Last night was no exception. It was there, in the mysterious rows of one-step meals, I discovered cauliflower mac and cheese. It is supposed to fool people into thinking they are eating regular mac and cheese while they actually consume some strange cauliflower noodle.
Sure, I thought, why not? (See how hungry I was?)
|See? It looks like regular|
mac and cheese too.
My taste buds thought I was eating mac and cheese, but I wasn't - not really.
Now, you are asking yourself, why is she talking about this? How is this related to genre labels?
J. Ellen Smith from Champagne Books recently spoke to my writing group. She mentioned that if a story had oral sex in it, the book was shifted to their erotica line. Since then, I thought about the heaps of romance books I've read - some printed more than 25 years ago. (I'd prefer that you do not do the math on that. Let's pretend I was two when I started reading those.) Most of what I read can be categorized as mainstream "romance" not "erotica" and a lot of them, though not all, have included oral sex.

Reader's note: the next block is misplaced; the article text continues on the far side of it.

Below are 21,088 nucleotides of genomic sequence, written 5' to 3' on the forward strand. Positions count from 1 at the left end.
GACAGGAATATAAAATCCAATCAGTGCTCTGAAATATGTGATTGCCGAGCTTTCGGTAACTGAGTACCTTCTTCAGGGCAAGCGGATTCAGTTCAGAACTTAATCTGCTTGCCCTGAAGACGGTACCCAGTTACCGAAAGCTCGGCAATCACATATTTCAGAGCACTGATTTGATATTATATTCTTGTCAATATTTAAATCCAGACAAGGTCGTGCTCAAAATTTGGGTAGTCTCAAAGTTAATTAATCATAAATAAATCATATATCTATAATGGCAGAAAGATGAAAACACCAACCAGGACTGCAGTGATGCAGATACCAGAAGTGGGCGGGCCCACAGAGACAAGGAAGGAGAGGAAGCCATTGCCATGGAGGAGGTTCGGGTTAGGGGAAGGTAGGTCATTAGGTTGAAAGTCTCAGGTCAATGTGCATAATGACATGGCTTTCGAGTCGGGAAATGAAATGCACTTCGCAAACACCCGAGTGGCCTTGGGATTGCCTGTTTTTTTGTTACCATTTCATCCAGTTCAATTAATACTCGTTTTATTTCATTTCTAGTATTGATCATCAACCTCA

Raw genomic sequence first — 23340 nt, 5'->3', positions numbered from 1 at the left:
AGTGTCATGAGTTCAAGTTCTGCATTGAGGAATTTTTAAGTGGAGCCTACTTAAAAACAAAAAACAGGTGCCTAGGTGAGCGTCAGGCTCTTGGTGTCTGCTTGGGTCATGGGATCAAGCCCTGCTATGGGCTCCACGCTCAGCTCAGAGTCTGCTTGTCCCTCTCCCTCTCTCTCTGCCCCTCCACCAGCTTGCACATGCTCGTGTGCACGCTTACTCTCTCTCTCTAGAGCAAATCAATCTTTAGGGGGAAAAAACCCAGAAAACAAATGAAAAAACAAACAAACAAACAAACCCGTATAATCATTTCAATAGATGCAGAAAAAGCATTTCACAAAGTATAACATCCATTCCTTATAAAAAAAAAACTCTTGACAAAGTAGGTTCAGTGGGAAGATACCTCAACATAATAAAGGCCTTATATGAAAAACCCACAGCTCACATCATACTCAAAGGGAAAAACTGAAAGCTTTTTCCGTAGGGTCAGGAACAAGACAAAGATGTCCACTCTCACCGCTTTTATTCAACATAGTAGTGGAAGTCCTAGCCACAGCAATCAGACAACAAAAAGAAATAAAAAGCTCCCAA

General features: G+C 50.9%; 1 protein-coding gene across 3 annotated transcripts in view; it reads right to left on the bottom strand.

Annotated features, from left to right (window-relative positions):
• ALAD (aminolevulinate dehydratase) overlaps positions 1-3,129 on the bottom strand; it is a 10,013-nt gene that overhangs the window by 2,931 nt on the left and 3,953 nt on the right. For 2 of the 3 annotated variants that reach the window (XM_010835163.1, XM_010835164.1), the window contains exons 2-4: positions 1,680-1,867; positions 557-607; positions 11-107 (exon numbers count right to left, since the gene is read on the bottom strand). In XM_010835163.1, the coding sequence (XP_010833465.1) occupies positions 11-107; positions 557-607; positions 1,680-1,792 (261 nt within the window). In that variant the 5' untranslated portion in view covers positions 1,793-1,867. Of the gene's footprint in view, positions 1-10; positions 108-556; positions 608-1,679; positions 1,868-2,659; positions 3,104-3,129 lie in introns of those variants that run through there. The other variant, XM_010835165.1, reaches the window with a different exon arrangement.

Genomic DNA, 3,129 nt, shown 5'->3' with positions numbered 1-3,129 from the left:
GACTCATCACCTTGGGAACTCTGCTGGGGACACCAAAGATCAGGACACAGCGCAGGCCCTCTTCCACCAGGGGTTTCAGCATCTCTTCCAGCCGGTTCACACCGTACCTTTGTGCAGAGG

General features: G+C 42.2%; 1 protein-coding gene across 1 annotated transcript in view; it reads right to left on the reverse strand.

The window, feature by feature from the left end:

Does this mean that all this time when I thought I was reading one thing, I was actually reading something else? As a reader, I don't remember being surprised these scenes were included. I didn't feel misled by the genre label on the spine of the book. If oral sex was included, I didn't mentally mark it as something "different" from what I had anticipated. Am I atypical? The way I see it is that as long as the intimacy scene has a purpose in the book, I am happy to read it. On the other hand, if the scene is gratuitous - included solely for the purpose of having another sex scene - and doesn't further the plot or the character development, I often flip past it.
Does the label matter? I enjoyed the books I've read, just as I enjoyed my cauliflower mac and cheese. In the end, a cauliflower noodle and a regular noodle are still both noodles.
But, as a writer, I wonder about these things.
I've written stories where the characters have closed the bedroom door. There was no plot or character reason for the reader to follow them into that situation. The actual particulars of the sex scene weren't necessary for the story's development. Would people like to read it? Perhaps. Or, would they skip over it knowing it was just gratuitous? Perhaps.
Have I included oral sex in stories? Yes. In one book, it was the trigger of an important emotional realization in the main character. Has it happened in all my stories where the sex scene has been included? Honestly, I have no idea. I've never seen it as a line in the sand before, so I never really considered the implications of including it or not.
What do you think? Is mainstream romance actually an erotica cauliflower noodle dressed in cheese powder?